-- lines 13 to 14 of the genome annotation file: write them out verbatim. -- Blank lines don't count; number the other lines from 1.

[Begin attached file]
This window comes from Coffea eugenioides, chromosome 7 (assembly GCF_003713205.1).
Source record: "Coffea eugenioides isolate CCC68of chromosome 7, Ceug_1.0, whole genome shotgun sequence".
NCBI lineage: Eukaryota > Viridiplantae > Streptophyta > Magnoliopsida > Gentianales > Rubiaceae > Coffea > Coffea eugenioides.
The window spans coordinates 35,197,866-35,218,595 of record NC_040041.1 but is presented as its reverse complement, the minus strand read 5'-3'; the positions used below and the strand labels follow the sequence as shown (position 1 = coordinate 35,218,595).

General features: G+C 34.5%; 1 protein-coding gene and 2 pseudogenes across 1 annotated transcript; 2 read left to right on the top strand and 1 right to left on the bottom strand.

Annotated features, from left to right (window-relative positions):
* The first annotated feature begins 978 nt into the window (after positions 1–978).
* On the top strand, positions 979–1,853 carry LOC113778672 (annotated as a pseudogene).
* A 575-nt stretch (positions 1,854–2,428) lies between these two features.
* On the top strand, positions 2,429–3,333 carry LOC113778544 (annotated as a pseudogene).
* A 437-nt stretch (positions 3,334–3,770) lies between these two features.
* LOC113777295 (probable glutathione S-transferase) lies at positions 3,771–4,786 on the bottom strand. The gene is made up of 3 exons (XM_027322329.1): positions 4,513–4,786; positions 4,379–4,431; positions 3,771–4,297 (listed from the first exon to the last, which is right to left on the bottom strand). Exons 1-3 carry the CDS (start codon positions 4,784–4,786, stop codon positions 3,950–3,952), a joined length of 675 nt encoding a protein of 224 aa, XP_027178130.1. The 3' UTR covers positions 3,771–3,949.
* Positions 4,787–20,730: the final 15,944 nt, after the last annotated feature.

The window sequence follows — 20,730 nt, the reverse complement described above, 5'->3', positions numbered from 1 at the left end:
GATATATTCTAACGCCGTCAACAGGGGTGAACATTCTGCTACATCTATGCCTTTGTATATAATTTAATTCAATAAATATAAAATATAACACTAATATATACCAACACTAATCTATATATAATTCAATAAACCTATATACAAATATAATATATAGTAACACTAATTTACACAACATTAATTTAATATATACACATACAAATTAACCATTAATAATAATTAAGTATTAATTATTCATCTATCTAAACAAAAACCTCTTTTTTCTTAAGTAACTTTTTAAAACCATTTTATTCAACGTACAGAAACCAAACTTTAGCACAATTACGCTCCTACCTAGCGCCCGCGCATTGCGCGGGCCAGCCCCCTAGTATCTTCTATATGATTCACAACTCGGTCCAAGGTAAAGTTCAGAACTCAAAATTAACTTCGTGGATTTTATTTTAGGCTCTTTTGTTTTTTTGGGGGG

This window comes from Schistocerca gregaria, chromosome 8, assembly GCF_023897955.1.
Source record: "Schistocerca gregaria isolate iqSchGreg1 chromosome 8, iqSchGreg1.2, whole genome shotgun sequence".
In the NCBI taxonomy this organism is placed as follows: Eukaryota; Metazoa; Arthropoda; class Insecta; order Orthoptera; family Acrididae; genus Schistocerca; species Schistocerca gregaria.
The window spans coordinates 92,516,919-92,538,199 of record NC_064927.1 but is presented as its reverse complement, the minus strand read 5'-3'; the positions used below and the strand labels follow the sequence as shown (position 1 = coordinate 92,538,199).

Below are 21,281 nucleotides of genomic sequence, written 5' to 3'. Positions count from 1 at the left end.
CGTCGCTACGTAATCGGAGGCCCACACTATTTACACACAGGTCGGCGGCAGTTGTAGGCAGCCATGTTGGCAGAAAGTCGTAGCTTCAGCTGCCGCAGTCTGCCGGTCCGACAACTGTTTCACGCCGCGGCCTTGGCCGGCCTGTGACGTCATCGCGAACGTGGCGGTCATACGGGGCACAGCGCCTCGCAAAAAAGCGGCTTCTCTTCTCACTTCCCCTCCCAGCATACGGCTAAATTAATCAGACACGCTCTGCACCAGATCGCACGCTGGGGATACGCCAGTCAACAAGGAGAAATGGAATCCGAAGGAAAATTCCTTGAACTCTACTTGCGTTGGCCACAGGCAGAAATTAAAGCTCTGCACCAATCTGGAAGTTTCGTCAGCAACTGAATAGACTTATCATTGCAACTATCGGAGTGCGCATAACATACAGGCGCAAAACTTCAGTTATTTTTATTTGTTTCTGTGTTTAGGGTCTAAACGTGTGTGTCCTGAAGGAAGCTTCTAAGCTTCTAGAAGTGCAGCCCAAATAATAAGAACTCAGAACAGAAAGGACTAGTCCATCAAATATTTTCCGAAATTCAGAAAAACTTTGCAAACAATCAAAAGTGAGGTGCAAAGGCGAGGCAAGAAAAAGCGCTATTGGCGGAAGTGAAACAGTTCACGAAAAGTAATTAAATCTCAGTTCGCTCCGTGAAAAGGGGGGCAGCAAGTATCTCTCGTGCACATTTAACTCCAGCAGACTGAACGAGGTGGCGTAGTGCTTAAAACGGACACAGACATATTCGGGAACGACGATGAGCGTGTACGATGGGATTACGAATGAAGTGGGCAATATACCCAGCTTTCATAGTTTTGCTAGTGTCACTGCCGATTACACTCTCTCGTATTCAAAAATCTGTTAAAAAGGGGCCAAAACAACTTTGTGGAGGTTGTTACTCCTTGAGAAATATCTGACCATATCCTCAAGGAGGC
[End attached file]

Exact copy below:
* Positions 4,787–20,730: the final 15,944 nt, after the last annotated feature.

The window sequence follows — 20,730 nt, the reverse complement described above, 5'->3', positions numbered from 1 at the left end: